Representatives from California's three main public higher education systems are going to the Capitol today to preserve the economic prosperity that our communities have been waiting to see for a number of years.

This year's Higher Education Advocacy Day comes at a pivotal moment. According to a recent report, California added nearly 100,000 new jobs in February. At the same time, however, the realities of the state's budget deficit are threatening cuts beyond the $1.4 billion proposed in January for the California State University, the University of California and the California Community Colleges.

These figures bring me to a question I am often asked: Why should public resources be invested in higher education?

My answer is the same wherever I go, whether it is in the checkout line at my local supermarket or in a legislator's office at the Capitol: In the course of your average day in Sacramento, consider how many Sacramento State graduates you encounter on your errands, in your meetings or during your appointments. Now think about the consequences of them not being there.

Sacramento State graduates are found in the areas of the community that touch us the most.

This includes the police officers and sheriff's deputies who keep our neighborhoods safe, and even the police chief, county sheriff and district attorney themselves. Sacramento State grads were named California Teacher of the Year and Sacramento City Unified School District Teacher of the Year. And nursing students are performing community service in local schools and clinics before they graduate to better prepare them for careers in the region's hospitals and doctors' offices.

These examples barely scratch the surface, but for me, they are the most compelling and important answer to the question posed. That's why throughout April, our campus is celebrating Alumni Month and recognizing the amazing contributions of our graduates on the region we share.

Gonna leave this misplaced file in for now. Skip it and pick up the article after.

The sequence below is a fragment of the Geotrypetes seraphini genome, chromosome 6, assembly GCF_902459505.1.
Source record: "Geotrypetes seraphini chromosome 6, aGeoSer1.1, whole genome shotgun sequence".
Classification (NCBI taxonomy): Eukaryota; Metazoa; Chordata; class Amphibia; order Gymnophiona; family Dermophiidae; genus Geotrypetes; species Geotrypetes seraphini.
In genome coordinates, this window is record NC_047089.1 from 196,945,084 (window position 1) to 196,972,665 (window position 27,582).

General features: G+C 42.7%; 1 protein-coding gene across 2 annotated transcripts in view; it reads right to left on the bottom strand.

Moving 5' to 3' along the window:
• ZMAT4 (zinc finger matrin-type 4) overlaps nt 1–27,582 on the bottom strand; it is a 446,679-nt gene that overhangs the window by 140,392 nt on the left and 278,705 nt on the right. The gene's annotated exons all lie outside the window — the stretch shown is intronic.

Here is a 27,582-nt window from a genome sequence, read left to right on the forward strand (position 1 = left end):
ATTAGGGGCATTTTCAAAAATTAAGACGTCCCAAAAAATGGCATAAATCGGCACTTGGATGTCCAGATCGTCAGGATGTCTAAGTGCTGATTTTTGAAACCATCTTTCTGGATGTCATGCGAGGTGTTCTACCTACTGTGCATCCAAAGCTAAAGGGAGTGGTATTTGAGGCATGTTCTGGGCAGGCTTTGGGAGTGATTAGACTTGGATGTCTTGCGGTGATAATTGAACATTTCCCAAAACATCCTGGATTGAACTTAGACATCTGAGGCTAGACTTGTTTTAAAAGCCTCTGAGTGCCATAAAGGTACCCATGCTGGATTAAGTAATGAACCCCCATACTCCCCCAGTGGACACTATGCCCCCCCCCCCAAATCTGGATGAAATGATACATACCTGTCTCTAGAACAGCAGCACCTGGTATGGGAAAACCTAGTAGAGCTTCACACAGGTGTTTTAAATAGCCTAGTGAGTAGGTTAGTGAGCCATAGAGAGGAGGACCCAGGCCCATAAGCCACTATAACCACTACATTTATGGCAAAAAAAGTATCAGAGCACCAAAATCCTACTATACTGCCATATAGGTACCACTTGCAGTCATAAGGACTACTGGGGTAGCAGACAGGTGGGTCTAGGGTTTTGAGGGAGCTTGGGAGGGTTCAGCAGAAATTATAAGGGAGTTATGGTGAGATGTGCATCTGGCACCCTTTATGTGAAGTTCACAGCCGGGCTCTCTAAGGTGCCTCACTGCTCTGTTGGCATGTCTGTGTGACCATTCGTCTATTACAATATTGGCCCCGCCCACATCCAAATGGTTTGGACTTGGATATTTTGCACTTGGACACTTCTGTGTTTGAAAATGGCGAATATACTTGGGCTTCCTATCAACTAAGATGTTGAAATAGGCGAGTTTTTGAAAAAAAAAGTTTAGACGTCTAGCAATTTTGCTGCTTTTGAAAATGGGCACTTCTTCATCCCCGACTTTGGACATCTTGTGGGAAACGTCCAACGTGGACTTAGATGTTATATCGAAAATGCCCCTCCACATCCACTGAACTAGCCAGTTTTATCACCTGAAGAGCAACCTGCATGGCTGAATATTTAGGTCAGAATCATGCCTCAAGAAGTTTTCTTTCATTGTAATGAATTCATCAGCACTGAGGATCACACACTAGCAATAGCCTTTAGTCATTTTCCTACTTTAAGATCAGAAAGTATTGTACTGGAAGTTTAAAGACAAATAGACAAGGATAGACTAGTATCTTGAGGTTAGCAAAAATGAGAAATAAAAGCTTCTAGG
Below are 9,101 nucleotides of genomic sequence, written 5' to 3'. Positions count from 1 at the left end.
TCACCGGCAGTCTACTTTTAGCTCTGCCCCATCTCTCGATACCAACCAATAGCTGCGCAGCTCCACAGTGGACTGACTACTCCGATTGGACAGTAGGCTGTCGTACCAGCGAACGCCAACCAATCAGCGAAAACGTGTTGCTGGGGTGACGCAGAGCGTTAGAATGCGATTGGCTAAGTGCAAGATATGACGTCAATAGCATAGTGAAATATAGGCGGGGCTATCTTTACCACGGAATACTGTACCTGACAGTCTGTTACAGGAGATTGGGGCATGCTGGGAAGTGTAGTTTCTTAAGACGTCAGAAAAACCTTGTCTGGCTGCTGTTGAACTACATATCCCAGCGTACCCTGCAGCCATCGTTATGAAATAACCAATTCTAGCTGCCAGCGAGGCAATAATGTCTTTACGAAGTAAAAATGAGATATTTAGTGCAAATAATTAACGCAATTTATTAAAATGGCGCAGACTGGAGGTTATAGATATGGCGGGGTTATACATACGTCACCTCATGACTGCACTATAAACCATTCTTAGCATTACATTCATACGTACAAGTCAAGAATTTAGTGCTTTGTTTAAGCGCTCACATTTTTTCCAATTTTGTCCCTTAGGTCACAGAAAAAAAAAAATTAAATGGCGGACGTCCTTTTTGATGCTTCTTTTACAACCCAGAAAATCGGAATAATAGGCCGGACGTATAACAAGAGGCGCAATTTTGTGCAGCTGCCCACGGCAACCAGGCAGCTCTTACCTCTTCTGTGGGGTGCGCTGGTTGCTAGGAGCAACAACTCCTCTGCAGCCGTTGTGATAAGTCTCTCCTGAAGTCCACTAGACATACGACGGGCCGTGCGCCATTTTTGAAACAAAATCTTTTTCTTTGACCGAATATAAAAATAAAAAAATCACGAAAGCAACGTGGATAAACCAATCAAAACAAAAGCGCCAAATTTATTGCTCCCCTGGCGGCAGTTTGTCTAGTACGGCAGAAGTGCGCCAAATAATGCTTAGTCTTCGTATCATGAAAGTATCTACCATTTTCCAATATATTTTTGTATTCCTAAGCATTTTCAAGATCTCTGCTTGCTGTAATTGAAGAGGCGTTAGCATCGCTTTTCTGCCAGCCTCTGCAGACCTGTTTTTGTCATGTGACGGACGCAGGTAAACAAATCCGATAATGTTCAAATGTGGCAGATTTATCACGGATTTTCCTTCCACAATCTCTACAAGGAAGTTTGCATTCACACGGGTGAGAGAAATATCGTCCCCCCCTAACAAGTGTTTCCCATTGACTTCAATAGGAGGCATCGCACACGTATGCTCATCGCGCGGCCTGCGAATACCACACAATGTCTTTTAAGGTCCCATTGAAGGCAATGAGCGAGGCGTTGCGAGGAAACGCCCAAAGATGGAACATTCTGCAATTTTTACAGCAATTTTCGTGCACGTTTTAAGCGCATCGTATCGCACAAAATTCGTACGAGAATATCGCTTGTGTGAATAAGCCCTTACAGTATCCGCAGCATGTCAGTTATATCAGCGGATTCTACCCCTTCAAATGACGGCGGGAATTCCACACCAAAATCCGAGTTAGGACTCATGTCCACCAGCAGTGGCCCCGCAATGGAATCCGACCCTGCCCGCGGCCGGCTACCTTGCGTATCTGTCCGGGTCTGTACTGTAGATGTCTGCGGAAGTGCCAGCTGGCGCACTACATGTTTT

Some key numbers also illustrate this point. Almost 80 percent of the 26,288 students enrolled last fall at Sacramento State came from Sacramento County or one of its bordering counties.

Our campus's overall impact on the state economy is $1 billion, which sustains nearly 9,000 jobs across California.

If you add the 122,000 students served by UC Davis and the Los Rios Community College District – along with the enormous impact they and their campuses create – public higher education's value as an economic engine in the Sacramento region becomes readily apparent.

Another factor when considering the value of public higher education is the human capital our institutions produce.

The vast majority of Sacramento State's 205,000 alumni have stayed in the region – largely because they have a deep connection to where they grew up. About $2.9 billion of those alumni's earnings are attributable to their college degrees.

These graduates have taken advantage of classes that were informed by leaders in the economic sectors that now employ them. Many of our academic programs and colleges have advisory panels that help give our curricula a solid footing in the real world, which in turn gives students a leg up when they walk into that first job interview.

Sacramento State also has created courses of study in the most promising sectors, including the California Smart Grid Center's aim to educate the next generation of clean energy workers and a new degree in environmental studies.

As public institutions, we acknowledge that we must be part of the solution for closing the state budget deficit, and we have taken many actions to sustain our enrollments as much as possible during the recent years of cuts.

At Sacramento State, these measures include reducing travel, going "paperless" in many offices, moving to virtual servers for our computers, shifting summer school off of state support and adjusting work and building hours to reduce energy costs.

We are also examining every aspect of our academic programs, such as whether our general education course requirements can be handled more efficiently.

The CSU system's share of Gov. Jerry Brown's proposed budget cuts is $500 million, and we have been planning for that reduction without additional increases in student tuition or large-scale cuts in enrollment. Further reductions in support to the CSU system, however, would necessitate large, painful structural changes and jeopardize the access to quality higher education that for decades has been a hallmark of our system.

I hope that it doesn't come to that. At this point, a short-term "slash and burn" strategy for balancing the budget would destroy the healthy foundation our state needs to return to prosperity.

We know that when the economy does bounce back, there will be a demand for educated graduates in all segments of the workforce, and everyone in California will be better served by those jobs staying right here in our state, rather than having employers look to other states or nations.

Posted by: Alexander Gonzalez